Similar results are seen based on PCR data with S-drop out. Estimated attack rates are higher in cases with SGTF than cases without SGTF for most regions and age groups, which is proportionate to age related transmissibility. Lower SAR observed in children than adults. 43/ Image
Summary: based on contact tracing data, B.1.1.7 is approx 1.5x transmissible, consistent across different regions. Based on multiple analysis, there is now expert consensus that there is no evidence to suggest it spreads particularly more in children 44/(…\)

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More from @mugecevik

3 Dec
🦠 There’s a lot we don’t yet understand about Omicron, including its impact on immunity and what it means for vaccines. New data will be emerging over the next few wks, which could be misinterpreted w/o context. What we might expect & how to interpret the emerging data? 🧵(1/n)
1- Genomic data:
The biggest concern with omicron is that it contains >30 mutations in just the spike protein, the part which helps it enter human cells and the target for vaccines. This mutation profile is very different than other VOCs. (2/n) Image
There are plausible biological consequences of some of these mutations, but we don't really know the combined effect of all these mutations, so full significance of omicron is uncertain. (3/n) Image
Read 36 tweets
24 Aug
There is a lot of concern/confusion about vaccine effectiveness against the delta variant. How effective are the vaccines against Delta & how to interpret real-world observational data? So much misinformation is being circulated, so this thread brings key data together. 🧵(1/n)
Vaccine efficacy measures the relative reduction in infection/disease for the vaccinated vs unvaccinated arm. For instance, a vaccine that eliminates all risk would have an efficacy of 100%. Efficacy of 50% means you have a 50% reduced risk compared to an unvaxxed person. (2/n) Image
All studies assessing the performance of vaccines against Delta are based on real-world data (vaccine effectiveness), which are influenced by variant transmissibility, human behaviour, and immunity status of the population, therefore they require careful interpretation. (3/n) Image
Read 25 tweets
7 Feb
There is a lot of confusion about the efficacy of AstraZeneca/ChAdOx1 vaccine against COVID19 due to B.1.351 / 501Y.V2 - summarising the results of phase 1b/2a double-blind randomized trial conducted in South Africa (based on @GovernmentZA press conference).🧵(1/6)
Adults aged 18-65 years without severe comorbidities and HIV were recruited. It was designed to show >60% efficacy against symptomatic disease, but because only 2000 participants were recruited with 42 total events, this analysis was not statistically powered. (2/6) Image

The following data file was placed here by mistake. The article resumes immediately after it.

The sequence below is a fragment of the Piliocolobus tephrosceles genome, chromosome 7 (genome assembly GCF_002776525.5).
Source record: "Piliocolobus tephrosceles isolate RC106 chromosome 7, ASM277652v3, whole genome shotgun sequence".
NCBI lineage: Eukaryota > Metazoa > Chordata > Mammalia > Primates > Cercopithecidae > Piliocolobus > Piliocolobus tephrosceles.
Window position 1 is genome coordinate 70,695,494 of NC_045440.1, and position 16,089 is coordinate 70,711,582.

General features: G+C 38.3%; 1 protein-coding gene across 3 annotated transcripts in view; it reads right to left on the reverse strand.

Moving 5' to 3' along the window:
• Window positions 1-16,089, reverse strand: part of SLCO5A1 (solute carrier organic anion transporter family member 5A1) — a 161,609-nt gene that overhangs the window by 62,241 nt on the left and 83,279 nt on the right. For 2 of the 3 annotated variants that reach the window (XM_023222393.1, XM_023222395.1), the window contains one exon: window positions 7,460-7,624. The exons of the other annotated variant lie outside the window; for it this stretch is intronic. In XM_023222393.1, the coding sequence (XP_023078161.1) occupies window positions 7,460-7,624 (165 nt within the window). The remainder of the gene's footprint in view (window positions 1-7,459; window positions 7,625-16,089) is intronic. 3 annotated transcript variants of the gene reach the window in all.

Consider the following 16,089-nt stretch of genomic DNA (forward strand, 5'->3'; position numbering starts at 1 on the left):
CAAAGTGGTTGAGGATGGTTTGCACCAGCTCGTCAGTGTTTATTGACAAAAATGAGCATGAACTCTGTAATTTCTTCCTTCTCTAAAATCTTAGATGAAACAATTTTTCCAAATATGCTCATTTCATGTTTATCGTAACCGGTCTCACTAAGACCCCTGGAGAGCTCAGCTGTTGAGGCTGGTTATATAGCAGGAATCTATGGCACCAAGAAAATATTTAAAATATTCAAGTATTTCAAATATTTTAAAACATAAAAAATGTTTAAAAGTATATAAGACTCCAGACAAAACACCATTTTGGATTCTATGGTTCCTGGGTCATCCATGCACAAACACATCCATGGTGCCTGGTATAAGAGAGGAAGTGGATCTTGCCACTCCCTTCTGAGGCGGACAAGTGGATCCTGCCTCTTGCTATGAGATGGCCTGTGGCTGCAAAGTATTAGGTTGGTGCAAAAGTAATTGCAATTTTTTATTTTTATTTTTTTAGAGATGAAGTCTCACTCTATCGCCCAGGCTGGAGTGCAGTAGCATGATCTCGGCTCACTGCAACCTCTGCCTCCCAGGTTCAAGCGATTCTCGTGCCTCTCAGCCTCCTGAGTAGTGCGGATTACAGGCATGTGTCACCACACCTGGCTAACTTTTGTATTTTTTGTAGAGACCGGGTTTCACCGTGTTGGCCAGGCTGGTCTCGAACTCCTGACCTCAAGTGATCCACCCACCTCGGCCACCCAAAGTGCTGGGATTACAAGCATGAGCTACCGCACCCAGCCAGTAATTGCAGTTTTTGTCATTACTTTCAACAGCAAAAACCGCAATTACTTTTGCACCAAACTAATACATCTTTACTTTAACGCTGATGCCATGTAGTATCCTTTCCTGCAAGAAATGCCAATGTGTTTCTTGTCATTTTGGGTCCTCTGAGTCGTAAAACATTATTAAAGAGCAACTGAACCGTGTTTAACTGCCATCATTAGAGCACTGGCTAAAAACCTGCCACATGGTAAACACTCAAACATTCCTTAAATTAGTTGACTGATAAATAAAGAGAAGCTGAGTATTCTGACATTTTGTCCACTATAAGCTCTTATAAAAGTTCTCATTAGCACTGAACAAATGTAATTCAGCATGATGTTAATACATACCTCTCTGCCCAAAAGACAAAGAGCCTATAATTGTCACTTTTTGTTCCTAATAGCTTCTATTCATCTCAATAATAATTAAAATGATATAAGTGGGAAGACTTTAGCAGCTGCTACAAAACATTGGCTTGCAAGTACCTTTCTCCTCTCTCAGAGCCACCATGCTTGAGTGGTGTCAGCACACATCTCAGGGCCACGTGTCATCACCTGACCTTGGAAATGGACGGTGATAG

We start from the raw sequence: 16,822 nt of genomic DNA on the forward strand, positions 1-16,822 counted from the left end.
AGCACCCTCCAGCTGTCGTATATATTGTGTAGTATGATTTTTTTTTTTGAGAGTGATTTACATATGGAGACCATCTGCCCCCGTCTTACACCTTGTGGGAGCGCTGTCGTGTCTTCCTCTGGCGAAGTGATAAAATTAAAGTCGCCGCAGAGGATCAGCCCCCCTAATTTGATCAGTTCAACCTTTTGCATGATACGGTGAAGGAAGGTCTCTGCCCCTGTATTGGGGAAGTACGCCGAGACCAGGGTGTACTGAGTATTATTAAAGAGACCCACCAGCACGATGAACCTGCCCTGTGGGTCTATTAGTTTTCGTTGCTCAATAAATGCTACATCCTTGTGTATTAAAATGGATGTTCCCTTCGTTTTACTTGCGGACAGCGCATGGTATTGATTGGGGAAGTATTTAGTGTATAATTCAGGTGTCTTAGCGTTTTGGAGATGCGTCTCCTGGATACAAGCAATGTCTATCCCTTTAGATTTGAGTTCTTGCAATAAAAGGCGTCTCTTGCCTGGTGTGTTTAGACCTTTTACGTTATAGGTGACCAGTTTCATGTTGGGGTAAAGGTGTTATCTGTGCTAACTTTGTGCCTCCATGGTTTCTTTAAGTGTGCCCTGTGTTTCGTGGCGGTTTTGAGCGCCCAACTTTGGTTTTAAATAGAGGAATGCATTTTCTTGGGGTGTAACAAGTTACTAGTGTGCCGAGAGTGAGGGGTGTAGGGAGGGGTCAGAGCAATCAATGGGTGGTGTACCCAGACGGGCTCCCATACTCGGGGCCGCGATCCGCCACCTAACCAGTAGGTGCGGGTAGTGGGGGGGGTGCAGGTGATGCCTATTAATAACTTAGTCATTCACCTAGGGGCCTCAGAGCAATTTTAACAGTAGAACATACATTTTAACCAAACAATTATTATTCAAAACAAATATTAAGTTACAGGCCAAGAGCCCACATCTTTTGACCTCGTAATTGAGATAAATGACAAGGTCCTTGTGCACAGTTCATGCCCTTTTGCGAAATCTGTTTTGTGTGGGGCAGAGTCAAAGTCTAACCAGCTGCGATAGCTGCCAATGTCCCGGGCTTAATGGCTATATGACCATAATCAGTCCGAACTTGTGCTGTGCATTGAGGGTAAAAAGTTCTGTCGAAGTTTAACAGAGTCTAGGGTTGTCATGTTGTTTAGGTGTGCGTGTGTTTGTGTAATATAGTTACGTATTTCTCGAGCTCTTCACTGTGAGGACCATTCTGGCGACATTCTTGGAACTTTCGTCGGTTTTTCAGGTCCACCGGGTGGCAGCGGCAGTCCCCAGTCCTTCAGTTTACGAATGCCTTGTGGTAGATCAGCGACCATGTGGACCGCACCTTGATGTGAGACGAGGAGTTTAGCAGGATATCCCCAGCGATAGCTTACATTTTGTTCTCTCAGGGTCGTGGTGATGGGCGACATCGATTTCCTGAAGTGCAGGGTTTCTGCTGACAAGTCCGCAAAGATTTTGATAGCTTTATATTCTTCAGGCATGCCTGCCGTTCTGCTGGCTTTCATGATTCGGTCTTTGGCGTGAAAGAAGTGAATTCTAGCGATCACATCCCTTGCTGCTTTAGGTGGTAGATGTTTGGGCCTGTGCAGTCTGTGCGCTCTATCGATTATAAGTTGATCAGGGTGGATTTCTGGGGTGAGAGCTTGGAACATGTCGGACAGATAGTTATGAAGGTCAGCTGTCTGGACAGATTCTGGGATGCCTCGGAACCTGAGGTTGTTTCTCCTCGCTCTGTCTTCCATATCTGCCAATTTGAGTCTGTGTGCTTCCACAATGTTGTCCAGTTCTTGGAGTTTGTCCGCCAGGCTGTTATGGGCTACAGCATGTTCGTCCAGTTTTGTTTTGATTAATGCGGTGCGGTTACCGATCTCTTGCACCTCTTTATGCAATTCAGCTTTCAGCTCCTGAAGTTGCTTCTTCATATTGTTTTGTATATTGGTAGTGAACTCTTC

In total, 1749 participants were recruited, the population enrolled was young and generally healthy; the prevalence of hypertension, respiratory disease, and diabetes was low. Therefore, it was not designed to assess efficacy against severe disease. (3/6) Image
Read 7 tweets
11 Jan
Concerns about outdoor transmission risk seem to be trending again. What is the risk of transmission outdoors and should we be more worried about outdoors with the new more-transmissible variant? 🧵(1/n)
The risk of transmission is complex and multi-dimensional. It depends on many factors: contact pattern (duration, proximity, activity), individual factors, environment (e.g. outdoor, indoor), socioeconomic factors, and mitigation measures in place. (2/n)(…\) Image
Transmission is facilitated by close proximity, prolonged contact, and frequency of contacts. So, the longer the time you spend with an infected person and the larger the gathering, the higher the risk is. (3/n) (…\) Image
Read 26 tweets
21 Sep 20
Over the last 6 months, we've learned a lot about how SARS-CoV-2 spreads🦠

What does the evidence so far tell us about SARS-CoV-2 transmission dynamics, high-risk activities and environments? Thread 🧵 (1/n)…
The risk of transmission is complex and multi-dimensional. It depends on many factors: contact pattern (duration, proximity, activity), individual factors, environment (i.e. outdoor, indoor) & socioeconomic factors (i.e. crowded housing, job insecurity). (2/n) Image
Contact pattern:
We now know that sustained close contact drives the majority of infections and clusters. For instance, close family/friend contacts and gatherings are a higher risk for transmission than market shopping or brief community encounters. (3/n)
Read 30 tweets
29 Jul 20
Very excited to share our new preprint "#SARSCoV2 viral load dynamics, duration of viral shedding and infectiousness: a living systematic review and meta-analysis" #IDTwitter

A huge team effort screening and synthesising the accumulating evidence. 1/6…
2/6 Main findings:
- In the upper respiratory tract (URT), mean duration of RNA shedding was 17 days (95% CI, 15.5-18.6), max 83d
- Shedding duration increases with age & severity of illness
- There were limited studies reporting shedding duration in sputum (n=7) and stool (n=13) ImageImage
3/6 - High SARS-CoV-2 viral loads in URT are detectable in the first week, and peak viral load occurs at day 0-5
- In contrast, peaks in SARS-1 and MERS occurred at days 10-14 and 7-10 of illness
- Pts with SARS-CoV-2 are likely to be most infectious day 0-5 (3/6) Image
Read 6 tweets